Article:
U.S. Rep. Matt Gaetz evoked language adopted by the far-right extremist group as he appeared at court Thursday to support Donald Trump at , reflecting the undercurrent of activist elements present among the presumptive GOP nominee’s supporters as he seeks a return to the White House.

“Standing back, and standing by, Mr. President,” Gaetz wrote as he posted a photo on social media of him with other congressional Republicans standing behind Trump in a hallway outside the courtroom where the former president’s felony case is in its fourth week of testimony.

The Proud Boys — whose leaders were arrested after the Jan. 6, 2021, attack on the U.S. Capitol — have used that verbiage since Trump, during a 2020 campaign debate, said: “Proud Boys, stand back and stand by.”

That came in response from debate moderator Chris Wallace asking if Trump would condemn white supremacist and militia groups that had shown up at some social justice protests across the country that summer following widespread unrest.

“I don’t know who the Proud Boys are,” Trump said a day later, after facing widespread criticism for his failure to condemn their actions specifically, adding: “Whoever they are, they have to stand down. Let law enforcement do their work.”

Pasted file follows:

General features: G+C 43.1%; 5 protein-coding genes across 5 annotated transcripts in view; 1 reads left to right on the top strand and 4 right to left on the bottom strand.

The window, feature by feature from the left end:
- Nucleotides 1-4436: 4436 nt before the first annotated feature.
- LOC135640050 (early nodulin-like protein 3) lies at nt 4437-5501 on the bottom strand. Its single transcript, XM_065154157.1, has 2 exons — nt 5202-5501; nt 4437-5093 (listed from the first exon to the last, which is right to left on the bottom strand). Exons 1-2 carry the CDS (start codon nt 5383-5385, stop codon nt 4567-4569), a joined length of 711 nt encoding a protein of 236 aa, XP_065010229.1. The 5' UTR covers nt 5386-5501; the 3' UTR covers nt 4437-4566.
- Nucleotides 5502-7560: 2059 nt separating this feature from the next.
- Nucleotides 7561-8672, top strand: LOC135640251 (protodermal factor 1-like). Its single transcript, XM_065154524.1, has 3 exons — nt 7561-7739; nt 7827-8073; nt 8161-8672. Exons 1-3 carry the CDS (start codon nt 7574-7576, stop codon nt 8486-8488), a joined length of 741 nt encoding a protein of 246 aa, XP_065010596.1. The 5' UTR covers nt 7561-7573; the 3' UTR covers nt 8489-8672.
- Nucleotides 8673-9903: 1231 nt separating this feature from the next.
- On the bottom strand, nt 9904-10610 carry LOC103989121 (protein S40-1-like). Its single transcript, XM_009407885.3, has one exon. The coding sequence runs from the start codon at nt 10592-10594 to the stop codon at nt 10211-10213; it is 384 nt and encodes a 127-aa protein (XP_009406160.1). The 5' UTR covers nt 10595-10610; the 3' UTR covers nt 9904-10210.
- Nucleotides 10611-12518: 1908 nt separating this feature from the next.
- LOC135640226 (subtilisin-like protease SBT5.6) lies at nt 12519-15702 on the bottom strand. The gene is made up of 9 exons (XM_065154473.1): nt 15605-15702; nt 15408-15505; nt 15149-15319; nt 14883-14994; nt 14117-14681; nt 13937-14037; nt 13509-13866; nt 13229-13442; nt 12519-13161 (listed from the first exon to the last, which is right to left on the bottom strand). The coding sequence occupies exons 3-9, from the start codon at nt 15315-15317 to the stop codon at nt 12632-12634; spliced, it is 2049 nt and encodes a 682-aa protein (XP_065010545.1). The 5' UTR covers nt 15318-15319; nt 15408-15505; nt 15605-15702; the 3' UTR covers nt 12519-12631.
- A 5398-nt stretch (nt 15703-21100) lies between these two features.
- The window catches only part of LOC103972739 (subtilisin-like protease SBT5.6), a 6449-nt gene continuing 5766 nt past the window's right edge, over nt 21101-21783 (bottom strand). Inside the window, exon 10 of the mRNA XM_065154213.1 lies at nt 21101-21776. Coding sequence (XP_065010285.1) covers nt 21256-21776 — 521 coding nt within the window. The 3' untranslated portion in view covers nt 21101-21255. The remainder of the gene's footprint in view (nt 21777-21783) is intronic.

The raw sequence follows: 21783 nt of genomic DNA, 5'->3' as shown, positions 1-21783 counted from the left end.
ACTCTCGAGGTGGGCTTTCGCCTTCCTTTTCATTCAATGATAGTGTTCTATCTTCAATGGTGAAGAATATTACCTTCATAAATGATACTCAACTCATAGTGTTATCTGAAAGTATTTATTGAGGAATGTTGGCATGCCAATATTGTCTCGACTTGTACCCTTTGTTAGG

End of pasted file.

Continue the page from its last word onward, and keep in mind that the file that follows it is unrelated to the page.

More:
Proud Boys leaders and supporters later celebrated Trump’s initial words on social media. A channel on Telegram, an instant messaging service, with tens of thousands of the group’s members posted “Stand Back” and “Stand By” above and below the group’s logo.

After Trump’s debate comment, membership for the Proud Boys “tripled, probably,” member Jeremy Joseph Bertino told the House committee that investigated the Jan. 6 insurrection. Bertino pleaded guilty to plotting with other Proud Boys members to violently stop the transfer of presidential power after Trump lost the 2020 election to Democrat Joe Biden.

Members wearing the group’s black and yellow insignia have shown up on the sidelines of Trump’s rallies across the country this campaign cycle, in which Trump has made the Jan. 6 attack a central theme. Having previously vowed to run again, Trump has at some rallies played a recorded chorus of prisoners jailed for their roles in the attack and referred to them as “hostages.”

Gaetz, of Florida, was part of a contingent of conservative lawmakers who showed up at court to support Trump on Thursday, the latest in a procession of elected Republicans journeying to the New York courthouse in recent days to defend the party’s presumptive presidential nominee. Trump is accused of trying to hide negative stories during his successful 2016 campaign for president.

Asked in an email if Gaetz intentionally used the verbiage adopted by the Proud Boys, spokesman Joel Valdez said, “the tweet speaks for itself.”


Kinnard reported from Columbia, South Carolina. Lisa Mascaro contributed from Washington.